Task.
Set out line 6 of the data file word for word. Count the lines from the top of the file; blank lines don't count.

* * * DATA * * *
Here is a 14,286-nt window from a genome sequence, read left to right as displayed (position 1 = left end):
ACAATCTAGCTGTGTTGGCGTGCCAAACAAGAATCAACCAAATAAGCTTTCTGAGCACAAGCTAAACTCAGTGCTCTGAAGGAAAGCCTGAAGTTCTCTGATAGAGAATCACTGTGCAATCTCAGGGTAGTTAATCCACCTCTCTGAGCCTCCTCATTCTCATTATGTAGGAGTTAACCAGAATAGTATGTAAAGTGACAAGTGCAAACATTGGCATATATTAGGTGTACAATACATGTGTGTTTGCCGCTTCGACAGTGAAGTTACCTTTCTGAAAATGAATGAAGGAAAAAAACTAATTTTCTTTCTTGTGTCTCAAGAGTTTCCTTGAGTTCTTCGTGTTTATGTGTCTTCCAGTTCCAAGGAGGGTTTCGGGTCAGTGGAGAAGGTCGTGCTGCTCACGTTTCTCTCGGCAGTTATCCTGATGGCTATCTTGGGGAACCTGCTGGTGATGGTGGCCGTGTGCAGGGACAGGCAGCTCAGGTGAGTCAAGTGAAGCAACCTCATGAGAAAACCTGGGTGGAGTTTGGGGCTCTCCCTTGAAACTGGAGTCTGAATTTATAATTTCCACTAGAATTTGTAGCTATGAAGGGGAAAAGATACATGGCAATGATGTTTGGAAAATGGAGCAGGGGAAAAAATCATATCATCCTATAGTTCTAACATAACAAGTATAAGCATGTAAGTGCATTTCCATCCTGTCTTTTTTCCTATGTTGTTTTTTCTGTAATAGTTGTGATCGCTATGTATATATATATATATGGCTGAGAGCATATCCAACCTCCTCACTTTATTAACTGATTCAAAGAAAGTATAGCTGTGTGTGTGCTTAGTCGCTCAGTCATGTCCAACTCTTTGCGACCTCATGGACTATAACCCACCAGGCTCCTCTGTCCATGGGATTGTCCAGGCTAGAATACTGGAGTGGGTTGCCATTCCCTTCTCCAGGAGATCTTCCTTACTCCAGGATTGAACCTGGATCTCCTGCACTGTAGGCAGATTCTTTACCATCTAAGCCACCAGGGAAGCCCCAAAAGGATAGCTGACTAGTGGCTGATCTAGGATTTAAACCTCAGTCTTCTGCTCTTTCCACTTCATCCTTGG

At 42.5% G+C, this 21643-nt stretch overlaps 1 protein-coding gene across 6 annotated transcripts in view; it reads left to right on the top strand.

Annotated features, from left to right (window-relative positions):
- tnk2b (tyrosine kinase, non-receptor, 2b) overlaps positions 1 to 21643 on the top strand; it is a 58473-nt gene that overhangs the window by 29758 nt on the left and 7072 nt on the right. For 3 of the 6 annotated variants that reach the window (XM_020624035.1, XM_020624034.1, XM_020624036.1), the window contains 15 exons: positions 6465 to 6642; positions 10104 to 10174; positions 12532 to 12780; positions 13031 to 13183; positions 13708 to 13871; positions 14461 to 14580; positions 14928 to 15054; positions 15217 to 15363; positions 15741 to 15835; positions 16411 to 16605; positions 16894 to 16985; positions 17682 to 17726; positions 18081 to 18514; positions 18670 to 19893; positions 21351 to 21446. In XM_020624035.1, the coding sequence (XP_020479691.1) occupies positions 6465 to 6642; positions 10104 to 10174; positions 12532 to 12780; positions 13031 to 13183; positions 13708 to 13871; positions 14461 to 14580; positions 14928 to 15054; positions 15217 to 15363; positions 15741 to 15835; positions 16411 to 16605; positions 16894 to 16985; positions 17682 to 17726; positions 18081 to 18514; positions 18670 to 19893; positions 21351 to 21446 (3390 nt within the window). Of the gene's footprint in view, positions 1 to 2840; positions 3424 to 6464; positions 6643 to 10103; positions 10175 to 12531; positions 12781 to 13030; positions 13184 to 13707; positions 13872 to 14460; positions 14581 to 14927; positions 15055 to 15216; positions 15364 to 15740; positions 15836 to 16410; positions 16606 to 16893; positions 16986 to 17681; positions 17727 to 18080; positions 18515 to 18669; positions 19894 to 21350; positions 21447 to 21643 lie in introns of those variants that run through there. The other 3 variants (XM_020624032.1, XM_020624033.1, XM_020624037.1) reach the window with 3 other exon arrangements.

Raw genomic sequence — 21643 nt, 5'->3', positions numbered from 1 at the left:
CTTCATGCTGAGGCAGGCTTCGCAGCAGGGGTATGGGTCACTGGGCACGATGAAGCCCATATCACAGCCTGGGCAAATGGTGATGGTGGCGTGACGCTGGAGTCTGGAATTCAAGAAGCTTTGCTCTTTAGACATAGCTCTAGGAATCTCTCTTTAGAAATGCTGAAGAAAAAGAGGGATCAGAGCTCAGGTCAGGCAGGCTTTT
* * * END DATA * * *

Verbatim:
Raw genomic sequence — 21643 nt, 5'->3', positions numbered from 1 at the left: